The one issue that was underplayed when it came up was transportation. Sen. Cowsert called this an "Atlanta problem." It's not. Its a growth problem, and all growing communities in the state need help with transportation dollars and strategies. And while Atlanta does have its issues, I would contend that a healthy Atlanta is absolutely critical for the health of this region, and most of the rest of the state. My wish list: more aggressive local funding for sidewalks and repaving, an upgraded 316 (or at least a long-term plan for doing so), improved air transportation options, and commuter rail from Athens to Atlanta. The last three of these could be economic engines for this region. This is also an issue where Rep. Broun can help us, but he did not address it.

Overall, these dialogues are very positive and important for the community, and it was great that Oconee hosted one.

Also, on a matter related to my previous post, the Athens paper also shares the news about Watkinsville's streetscape funds here.

Monday, December 3, 2007

Watkinsville Gets Funds for Streetscape II

We received official word today that Watkinsville has been awarded $442,000 to extend its streetscape project towards OCAF, Rocket Field and the Board of Education and along Highway 15. This new effort will likely include new street trees, landscaping, street lamps, and sidewalks in these areas. Along Highway 15, the improvements will run from Barnett Shoals Rd. to Depot Street (in front of Krimson, Athens Seed, etc.)

This is huge news for our little city, as the funds are equal to roughly 1/3 of our annual budget. As visitors to Watkinsville know, our last round of streetscape improvements -- completed last spring -- made a tremendous impact on the beauty and walkability of the city, and were on full display at Saturday's highly successful Christmas Parade. The map below shows the completed Phase I area and what is proposed for phase II.

Most of these funds are federal dollars (distributed by the state) that require a match from the city. Many thanks to State Rep. Bob Smith and State Sen. Bill Cowsert for their support and tireless advocacy on our behalf. Thanks also to the Jaeger Co. for their technical assistance on the plans, and for the images shared here.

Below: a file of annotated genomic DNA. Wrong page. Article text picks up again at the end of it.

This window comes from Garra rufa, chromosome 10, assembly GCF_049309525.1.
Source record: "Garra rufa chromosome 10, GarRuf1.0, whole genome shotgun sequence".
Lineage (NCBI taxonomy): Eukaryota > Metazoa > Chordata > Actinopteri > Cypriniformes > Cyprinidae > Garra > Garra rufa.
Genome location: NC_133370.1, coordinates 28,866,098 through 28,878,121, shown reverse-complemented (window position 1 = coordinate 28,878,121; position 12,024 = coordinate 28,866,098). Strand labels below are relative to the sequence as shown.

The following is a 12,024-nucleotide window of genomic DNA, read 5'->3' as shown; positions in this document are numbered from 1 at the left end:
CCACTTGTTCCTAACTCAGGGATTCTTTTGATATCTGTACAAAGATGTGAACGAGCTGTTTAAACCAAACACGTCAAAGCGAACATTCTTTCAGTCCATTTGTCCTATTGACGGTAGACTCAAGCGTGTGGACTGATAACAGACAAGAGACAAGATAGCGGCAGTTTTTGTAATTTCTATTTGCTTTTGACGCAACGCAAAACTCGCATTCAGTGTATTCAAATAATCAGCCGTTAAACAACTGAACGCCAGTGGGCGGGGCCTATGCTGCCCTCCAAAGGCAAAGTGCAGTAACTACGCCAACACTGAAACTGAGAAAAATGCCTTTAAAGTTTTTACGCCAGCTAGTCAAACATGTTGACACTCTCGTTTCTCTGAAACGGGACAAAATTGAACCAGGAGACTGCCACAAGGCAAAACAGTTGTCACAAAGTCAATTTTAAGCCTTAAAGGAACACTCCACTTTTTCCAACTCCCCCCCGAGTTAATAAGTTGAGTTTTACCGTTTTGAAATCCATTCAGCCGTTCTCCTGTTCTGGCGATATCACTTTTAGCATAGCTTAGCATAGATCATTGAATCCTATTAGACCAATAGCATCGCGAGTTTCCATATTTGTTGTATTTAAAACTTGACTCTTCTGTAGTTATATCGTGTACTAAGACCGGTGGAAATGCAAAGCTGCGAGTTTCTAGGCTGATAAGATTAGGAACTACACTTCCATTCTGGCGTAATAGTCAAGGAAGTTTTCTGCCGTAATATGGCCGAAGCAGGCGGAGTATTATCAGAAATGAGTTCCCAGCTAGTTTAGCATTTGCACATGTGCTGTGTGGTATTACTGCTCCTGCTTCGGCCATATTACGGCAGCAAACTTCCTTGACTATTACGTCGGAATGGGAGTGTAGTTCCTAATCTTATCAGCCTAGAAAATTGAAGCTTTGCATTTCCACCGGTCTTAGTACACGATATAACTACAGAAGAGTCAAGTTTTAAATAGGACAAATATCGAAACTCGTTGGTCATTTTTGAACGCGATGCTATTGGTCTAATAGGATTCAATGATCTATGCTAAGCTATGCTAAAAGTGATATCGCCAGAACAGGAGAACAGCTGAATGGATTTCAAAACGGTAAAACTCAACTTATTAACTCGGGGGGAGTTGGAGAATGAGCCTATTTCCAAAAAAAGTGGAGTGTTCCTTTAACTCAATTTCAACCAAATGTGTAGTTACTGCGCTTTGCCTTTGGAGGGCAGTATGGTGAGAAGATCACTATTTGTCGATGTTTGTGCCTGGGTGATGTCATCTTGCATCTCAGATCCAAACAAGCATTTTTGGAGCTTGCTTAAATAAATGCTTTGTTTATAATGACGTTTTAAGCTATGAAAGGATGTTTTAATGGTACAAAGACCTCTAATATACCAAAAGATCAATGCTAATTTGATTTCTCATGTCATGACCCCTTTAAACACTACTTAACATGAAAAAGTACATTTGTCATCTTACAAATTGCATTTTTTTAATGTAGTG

Before and after renderings of Rocket Field are followed by similar renderings showing the area in front of the Krimson Cafe. These will be very nice changes for these areas.

Athens and UGA also got $440,000 for the extension of the Greenway. This is exciting news, as an extended Greenway will do nothing but increase use, especially with a closer link to the residential areas of campus. I run with a group of guys who enjoy the Greenway for our Saturday long runs. Full press release follows.


GDOT Announces Transportation Enhancement Funding Awards

ATLANTA – State Transportation Board member Bill Kuhlke, Jr., of Augusta, today announced the recipients of Transportation Enhancement (TE) program funds for Fiscal Year 2008 & Fiscal Year 2009 for the 10th Congressional District.

The TE program is federally-funded and was originally established in 1991 by the Intermodal Surface Transportation Efficiency Act (ISTEA). The program was continued by the Safe, Accountable, Flexible, Efficient Transportation Equity Act – A Legacy For Users (SAFETEA-LU) in 2005. The Georgia DOT’s Planning Office manages the TE program in Georgia.

“I’m delighted to announce these grants,” Kuhlke said. “We received a great many excellent applications from communities and organizations in the 10th District. Unfortunately, we could not fund them all in this grant phase. These which are being funded showed great local government commitment to improving their community’s quality of life and their local elected leaders and state legislators are to be commended.”